► Move isolates PP, paves way for repeal of controversial security measures ►
After nearly a year of parliamentary delays orchestrated by Spain’s governing Partido Popular (PP), deputies in Spain’s Congress are now finally one step closer to full debate on two separate legislative proposals aimed at repealing the most egregious measures of a controversial two-year-old Ley de Seguridad Ciudadana (Law for Citizens’ Security), passed in 2015 over the objections of all other political parties by the PP’s absolute majority of seats in Congress at that time.
The stalemate over the bills submitted last March by the Socialist party (PSOE) and the Partido Nacionalista Vasco (PNV) was broken on Tuesday, when after ten months of voting together with the PP representatives on the nine-member congressional Mesa Directiva (executive committee) to repeatedly postpone moving the legislation forward, the centre-right Ciudadanos party finally submitted its proposed amendments to both bills. The move effectively isolates the PP as the only party now opposed to moving forward with the proposals and unable, with just three votes on the nine-member Mesa, to further block consideration and debate by the full chamber.
The controversial security law, referred to by critics as the Ley Mordaza (“Gag Law”) has been widely condemned for its restrictions on freedom of speech and assembly by Spanish and international rights organizations, including Reporters without Borders, the International Press Institute and Amnesty International, which in its just-released 2017/18 global report on human rights singled out the security law for criticism.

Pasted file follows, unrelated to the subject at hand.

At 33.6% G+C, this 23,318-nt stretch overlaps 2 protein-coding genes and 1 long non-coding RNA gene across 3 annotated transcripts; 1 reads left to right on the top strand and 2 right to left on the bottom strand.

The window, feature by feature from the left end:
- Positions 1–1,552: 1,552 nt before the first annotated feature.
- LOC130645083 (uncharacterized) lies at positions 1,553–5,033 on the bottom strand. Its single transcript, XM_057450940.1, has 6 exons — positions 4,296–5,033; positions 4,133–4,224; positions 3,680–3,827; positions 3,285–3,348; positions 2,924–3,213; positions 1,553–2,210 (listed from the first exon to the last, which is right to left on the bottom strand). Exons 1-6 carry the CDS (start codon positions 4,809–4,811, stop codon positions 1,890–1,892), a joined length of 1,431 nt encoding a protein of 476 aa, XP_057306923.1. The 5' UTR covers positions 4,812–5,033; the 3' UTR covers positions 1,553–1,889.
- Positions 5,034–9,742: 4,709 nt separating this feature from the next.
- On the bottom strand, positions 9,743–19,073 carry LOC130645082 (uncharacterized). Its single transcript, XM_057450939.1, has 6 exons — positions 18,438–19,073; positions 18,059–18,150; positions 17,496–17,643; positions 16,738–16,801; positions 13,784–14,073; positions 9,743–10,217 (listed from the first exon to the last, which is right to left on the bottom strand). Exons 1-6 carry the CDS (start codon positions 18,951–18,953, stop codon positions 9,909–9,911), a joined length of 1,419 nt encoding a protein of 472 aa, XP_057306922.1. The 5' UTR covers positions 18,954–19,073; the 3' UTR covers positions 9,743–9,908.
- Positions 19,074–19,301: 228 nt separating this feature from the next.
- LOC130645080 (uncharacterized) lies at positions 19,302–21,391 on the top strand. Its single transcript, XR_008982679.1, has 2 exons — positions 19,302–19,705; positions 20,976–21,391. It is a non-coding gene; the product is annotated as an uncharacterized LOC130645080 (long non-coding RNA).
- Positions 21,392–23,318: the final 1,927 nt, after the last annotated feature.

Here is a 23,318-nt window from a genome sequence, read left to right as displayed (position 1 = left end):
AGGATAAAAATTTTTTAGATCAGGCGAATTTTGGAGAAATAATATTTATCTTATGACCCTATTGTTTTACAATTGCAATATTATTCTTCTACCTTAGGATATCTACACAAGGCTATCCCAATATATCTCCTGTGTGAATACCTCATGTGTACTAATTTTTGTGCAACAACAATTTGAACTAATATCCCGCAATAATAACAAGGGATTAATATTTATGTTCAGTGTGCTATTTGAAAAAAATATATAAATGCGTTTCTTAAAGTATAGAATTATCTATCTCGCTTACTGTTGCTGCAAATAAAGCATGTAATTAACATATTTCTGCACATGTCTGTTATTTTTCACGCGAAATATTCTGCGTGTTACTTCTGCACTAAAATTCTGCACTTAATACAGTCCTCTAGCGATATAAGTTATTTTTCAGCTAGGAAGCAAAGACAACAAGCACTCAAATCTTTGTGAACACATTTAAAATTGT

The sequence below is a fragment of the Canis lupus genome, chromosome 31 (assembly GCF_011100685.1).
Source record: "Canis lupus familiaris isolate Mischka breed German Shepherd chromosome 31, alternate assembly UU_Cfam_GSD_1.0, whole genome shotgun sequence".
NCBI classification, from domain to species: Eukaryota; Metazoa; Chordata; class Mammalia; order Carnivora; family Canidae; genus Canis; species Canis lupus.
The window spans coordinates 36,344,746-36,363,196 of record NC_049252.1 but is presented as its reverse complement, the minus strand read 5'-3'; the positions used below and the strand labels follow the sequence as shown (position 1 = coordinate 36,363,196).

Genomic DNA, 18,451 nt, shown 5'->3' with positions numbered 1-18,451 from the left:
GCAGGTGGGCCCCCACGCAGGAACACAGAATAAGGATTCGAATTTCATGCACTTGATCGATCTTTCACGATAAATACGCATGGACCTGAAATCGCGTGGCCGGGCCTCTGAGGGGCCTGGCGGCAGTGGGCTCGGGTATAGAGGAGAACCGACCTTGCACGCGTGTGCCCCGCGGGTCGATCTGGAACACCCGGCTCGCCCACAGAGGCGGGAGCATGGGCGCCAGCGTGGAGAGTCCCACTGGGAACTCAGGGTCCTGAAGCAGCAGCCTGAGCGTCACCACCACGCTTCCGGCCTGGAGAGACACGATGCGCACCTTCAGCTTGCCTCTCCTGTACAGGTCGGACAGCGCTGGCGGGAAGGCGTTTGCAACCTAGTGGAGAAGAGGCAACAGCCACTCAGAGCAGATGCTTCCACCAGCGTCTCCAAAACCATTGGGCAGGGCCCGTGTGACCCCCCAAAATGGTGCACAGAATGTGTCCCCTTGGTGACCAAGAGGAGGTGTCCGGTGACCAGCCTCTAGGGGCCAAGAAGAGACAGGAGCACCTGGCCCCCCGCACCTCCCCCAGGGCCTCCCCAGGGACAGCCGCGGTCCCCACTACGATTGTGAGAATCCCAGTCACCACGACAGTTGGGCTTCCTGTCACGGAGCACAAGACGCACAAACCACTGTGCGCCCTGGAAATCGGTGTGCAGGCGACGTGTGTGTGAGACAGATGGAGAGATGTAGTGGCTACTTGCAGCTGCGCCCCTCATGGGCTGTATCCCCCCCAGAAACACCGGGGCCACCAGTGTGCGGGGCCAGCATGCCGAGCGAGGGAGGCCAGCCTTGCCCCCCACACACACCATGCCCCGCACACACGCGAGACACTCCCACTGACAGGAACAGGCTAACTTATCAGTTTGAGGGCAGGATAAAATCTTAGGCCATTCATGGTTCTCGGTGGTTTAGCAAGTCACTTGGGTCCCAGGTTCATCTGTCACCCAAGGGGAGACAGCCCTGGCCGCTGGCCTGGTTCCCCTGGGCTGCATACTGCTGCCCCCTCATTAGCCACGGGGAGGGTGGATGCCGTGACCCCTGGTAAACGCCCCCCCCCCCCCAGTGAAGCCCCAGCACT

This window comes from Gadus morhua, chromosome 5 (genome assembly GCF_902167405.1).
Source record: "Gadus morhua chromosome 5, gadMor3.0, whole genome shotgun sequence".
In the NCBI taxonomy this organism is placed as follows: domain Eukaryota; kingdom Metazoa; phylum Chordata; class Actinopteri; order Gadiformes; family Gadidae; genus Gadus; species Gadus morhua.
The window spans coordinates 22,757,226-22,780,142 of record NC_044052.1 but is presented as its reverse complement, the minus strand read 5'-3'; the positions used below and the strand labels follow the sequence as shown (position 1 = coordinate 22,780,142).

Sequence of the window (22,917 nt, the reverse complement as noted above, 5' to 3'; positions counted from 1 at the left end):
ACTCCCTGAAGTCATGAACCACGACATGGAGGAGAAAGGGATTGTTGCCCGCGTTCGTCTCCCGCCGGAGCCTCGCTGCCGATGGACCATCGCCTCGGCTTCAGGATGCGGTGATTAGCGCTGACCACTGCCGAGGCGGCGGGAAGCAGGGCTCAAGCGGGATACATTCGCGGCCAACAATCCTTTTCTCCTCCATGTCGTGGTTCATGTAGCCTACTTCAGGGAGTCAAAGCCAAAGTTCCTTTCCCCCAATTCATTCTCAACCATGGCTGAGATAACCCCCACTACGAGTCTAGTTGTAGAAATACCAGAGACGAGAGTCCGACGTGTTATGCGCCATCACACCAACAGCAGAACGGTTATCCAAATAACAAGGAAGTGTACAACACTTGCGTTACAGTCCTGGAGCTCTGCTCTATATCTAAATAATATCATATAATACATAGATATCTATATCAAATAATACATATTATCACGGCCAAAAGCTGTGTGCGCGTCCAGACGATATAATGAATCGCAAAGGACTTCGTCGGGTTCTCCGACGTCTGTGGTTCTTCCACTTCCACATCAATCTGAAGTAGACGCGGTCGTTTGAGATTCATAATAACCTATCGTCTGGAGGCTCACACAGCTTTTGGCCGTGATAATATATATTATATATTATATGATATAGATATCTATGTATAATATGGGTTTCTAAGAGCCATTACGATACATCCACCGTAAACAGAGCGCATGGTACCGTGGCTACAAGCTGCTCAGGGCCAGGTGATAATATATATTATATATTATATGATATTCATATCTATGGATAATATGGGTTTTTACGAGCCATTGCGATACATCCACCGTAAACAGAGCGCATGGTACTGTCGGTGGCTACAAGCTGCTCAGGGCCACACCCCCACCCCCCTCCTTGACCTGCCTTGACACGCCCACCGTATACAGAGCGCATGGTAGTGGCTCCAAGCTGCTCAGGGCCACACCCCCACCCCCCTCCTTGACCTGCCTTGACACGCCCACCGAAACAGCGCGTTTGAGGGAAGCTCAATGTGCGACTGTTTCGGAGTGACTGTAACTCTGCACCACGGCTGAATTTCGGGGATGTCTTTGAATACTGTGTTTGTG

The Ley Mordaza carries stiff penalties and fines for 44 different infractions, ranging from 600 euros for anyone found guilty of the broadly defined charge of “disrespecting a police officer” to penalties and fines of as much as 600,000 euros for staging a protest rally or march not previously approved or authorized by government authorities. It also makes it a crime to photograph police officers arresting individuals, breaking up protests or engaged in any activity while on or off duty.
► Click to read more news in English about Spain’s controversial ‘Gag Law’ …
The reform bill submitted by the PSOE last year and accepted with 176 votes of the 350-member Congress in favor, would completely replace the PP’s security law with new legislation; the PNV proposal, accepted with 211 votes in favor, would partially amend and remove the most serious affronts to civil liberties contained in the PP law. After moving to the congressional Interior Committee for possible incorporation of amendments by other parties and likely amalgamation, the bills are expected to be reintroduced as a single piece of legislation for debate on the full floor of Congress and almost-certain passage by a 176 simple majority of votes needed for approval.
The move Tuesday by Ciudadanos is seen as the result of the party’s strengthened position in voter preference surveys in recent months, combined with its increasing frustration with the PP over the governing party’s reluctance to boldly attack corruption with its ranks or to deliver on pledges on electoral reform and other measures agreed in 2016 by President Mariano Rajoy in exchange for Ciudadanos’ support for a second term in office.